However, that's enough to know that it's an important - and proprietary - part of what makes Skype work so efficiently. On the other hand, many believe it has a lot do with why Skype went down last week, and of course, raises all sorts of questions about the P2P model as a serious alternative to conventional telephony.
SightSpeed is a company I've followed for a while, and while their core offerings are similar to Skype - P2P text chat and video - they do not use supernodes in their architecture. The point here is that Skype is not the only - or definitive - model for P2P, and we all know that its reliance on proprietary technology for its secret sauce does not make everyone happy in the Voice 2.0 world.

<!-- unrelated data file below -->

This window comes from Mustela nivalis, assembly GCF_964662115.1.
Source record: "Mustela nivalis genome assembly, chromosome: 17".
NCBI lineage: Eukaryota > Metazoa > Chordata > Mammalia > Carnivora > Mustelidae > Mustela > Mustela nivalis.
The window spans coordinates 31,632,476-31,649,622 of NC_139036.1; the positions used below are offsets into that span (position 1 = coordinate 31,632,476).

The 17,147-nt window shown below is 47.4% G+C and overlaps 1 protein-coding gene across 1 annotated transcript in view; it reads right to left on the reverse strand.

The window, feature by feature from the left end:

I'm mentioning them here because their CEO, Peter Csathy, has a good blog, and this morning, he published a guest post from his CTO, Aron Rosenberg. I highly recommend it if you want a better understanding of the pros/cons of supernodes, and in contrast, how SightSpeed relies instead on standards and SIP-based elements for their architecture. Aron also explains the advantages of their model, especially for business/enterprise applications, with the implication being that what happened to Skype would not have happened - and did not happen - to SightSpeed. Read it and tell me what you think. I just want to make sure their voices get heard - it's an important message.
Technorati tags: Skype, Jon Arnold, SightSpeed, Supernodes